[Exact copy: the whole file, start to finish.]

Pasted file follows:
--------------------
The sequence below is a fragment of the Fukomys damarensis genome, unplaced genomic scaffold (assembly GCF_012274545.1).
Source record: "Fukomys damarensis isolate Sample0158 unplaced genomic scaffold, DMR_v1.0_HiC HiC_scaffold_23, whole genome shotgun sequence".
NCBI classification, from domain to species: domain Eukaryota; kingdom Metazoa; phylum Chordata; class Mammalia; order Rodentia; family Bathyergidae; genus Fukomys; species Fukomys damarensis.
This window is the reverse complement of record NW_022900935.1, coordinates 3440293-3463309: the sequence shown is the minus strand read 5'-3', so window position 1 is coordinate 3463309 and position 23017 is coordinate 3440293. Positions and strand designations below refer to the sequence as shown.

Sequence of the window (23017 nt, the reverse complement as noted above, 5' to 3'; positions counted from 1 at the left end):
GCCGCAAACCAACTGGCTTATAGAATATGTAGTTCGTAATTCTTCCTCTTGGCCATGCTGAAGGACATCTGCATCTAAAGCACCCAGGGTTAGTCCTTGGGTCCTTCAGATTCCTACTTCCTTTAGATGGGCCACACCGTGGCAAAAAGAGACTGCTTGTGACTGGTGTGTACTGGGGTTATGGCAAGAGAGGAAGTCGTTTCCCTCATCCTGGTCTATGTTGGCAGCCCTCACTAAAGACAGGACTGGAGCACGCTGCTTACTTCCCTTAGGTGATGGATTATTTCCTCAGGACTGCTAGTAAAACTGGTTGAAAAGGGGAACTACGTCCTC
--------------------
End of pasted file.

The sequence below is a fragment of the Fukomys damarensis genome, unplaced genomic scaffold (assembly GCF_012274545.1).
Source record: "Fukomys damarensis isolate Sample0158 unplaced genomic scaffold, DMR_v1.0_HiC HiC_scaffold_23, whole genome shotgun sequence".
NCBI classification, from domain to species: domain Eukaryota; kingdom Metazoa; phylum Chordata; class Mammalia; order Rodentia; family Bathyergidae; genus Fukomys; species Fukomys damarensis.
This window is the reverse complement of record NW_022900935.1, coordinates 3440293-3463309: the sequence shown is the minus strand read 5'-3', so window position 1 is coordinate 3463309 and position 23017 is coordinate 3440293. Positions and strand designations below refer to the sequence as shown.

Sequence of the window (23017 nt, the reverse complement as noted above, 5' to 3'; positions counted from 1 at the left end):
GCCGCAAACCAACTGGCTTATAGAATATGTAGTTCGTAATTCTTCCTCTTGGCCATGCTGAAGGACATCTGCATCTAAAGCACCCAGGGTTAGTCCTTGGGTCCTTCAGATTCCTACTTCCTTTAGATGGGCCACACCGTGGCAAAAAGAGACTGCTTGTGACTGGTGTGTACTGGGGTTATGGCAAGAGAGGAAGTCGTTTCCCTCATCCTGGTCTATGTTGGCAGCCCTCACTAAAGACAGGACTGGAGCACGCTGCTTACTTCCCTTAGGTGATGGATTATTTCCTCAGGACTGCTAGTAAAACTGGTTGAAAAGGGGAACTACGTCCTC